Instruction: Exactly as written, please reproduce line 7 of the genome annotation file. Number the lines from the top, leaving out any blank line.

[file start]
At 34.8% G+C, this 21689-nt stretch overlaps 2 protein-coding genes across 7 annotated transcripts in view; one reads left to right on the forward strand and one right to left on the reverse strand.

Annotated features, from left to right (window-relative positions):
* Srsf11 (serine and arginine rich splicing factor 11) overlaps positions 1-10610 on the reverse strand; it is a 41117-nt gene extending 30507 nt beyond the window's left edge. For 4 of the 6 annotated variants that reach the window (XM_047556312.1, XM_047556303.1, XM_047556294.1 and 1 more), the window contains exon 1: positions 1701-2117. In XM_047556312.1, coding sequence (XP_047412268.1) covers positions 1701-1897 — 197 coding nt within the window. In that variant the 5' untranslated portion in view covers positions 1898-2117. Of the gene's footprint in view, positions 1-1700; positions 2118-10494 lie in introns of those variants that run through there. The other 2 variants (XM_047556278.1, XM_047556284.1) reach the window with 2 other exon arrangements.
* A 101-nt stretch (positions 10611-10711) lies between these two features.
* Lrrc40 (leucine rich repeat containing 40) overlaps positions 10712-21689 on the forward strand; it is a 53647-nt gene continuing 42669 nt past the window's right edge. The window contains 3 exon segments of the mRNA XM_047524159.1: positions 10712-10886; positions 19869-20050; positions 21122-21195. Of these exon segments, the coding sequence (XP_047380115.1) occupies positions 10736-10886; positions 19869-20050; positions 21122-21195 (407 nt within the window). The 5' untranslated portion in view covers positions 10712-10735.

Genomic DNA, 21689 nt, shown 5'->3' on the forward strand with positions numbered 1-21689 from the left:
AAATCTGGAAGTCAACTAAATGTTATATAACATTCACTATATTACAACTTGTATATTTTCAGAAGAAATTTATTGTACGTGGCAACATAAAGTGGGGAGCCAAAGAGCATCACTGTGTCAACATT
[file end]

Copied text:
AAATCTGGAAGTCAACTAAATGTTATATAACATTCACTATATTACAACTTGTATATTTTCAGAAGAAATTTATTGTACGTGGCAACATAAAGTGGGGAGCCAAAGAGCATCACTGTGTCAACATT